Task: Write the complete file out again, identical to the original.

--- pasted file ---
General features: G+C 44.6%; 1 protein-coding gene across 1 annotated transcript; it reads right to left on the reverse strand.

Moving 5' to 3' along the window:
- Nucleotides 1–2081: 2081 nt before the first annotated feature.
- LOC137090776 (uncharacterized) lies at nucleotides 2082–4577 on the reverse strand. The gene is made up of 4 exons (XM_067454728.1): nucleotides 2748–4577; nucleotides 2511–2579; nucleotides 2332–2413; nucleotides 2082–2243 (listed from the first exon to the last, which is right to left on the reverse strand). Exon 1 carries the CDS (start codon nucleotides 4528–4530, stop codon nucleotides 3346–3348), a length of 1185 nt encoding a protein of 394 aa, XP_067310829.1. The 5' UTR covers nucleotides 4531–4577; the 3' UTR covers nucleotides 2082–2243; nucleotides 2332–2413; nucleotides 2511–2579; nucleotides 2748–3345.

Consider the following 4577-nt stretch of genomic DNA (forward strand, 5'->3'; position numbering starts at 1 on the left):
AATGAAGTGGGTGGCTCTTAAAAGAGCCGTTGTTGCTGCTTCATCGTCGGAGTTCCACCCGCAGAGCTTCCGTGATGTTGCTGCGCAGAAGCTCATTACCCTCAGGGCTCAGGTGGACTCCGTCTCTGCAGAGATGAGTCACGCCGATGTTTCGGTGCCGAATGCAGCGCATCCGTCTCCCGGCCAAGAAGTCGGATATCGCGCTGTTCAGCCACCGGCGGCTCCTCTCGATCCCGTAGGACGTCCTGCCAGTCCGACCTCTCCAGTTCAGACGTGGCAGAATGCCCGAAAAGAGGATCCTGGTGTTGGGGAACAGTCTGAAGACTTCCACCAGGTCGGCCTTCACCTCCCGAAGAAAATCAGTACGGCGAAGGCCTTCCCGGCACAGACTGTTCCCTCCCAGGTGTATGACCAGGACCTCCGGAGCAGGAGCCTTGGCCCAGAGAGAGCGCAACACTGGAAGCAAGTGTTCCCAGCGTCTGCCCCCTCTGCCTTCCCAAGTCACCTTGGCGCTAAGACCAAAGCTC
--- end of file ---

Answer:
General features: G+C 44.6%; 1 protein-coding gene across 1 annotated transcript; it reads right to left on the reverse strand.

Moving 5' to 3' along the window:
- Nucleotides 1–2081: 2081 nt before the first annotated feature.
- LOC137090776 (uncharacterized) lies at nucleotides 2082–4577 on the reverse strand. The gene is made up of 4 exons (XM_067454728.1): nucleotides 2748–4577; nucleotides 2511–2579; nucleotides 2332–2413; nucleotides 2082–2243 (listed from the first exon to the last, which is right to left on the reverse strand). Exon 1 carries the CDS (start codon nucleotides 4528–4530, stop codon nucleotides 3346–3348), a length of 1185 nt encoding a protein of 394 aa, XP_067310829.1. The 5' UTR covers nucleotides 4531–4577; the 3' UTR covers nucleotides 2082–2243; nucleotides 2332–2413; nucleotides 2511–2579; nucleotides 2748–3345.

Consider the following 4577-nt stretch of genomic DNA (forward strand, 5'->3'; position numbering starts at 1 on the left):
AATGAAGTGGGTGGCTCTTAAAAGAGCCGTTGTTGCTGCTTCATCGTCGGAGTTCCACCCGCAGAGCTTCCGTGATGTTGCTGCGCAGAAGCTCATTACCCTCAGGGCTCAGGTGGACTCCGTCTCTGCAGAGATGAGTCACGCCGATGTTTCGGTGCCGAATGCAGCGCATCCGTCTCCCGGCCAAGAAGTCGGATATCGCGCTGTTCAGCCACCGGCGGCTCCTCTCGATCCCGTAGGACGTCCTGCCAGTCCGACCTCTCCAGTTCAGACGTGGCAGAATGCCCGAAAAGAGGATCCTGGTGTTGGGGAACAGTCTGAAGACTTCCACCAGGTCGGCCTTCACCTCCCGAAGAAAATCAGTACGGCGAAGGCCTTCCCGGCACAGACTGTTCCCTCCCAGGTGTATGACCAGGACCTCCGGAGCAGGAGCCTTGGCCCAGAGAGAGCGCAACACTGGAAGCAAGTGTTCCCAGCGTCTGCCCCCTCTGCCTTCCCAAGTCACCTTGGCGCTAAGACCAAAGCTC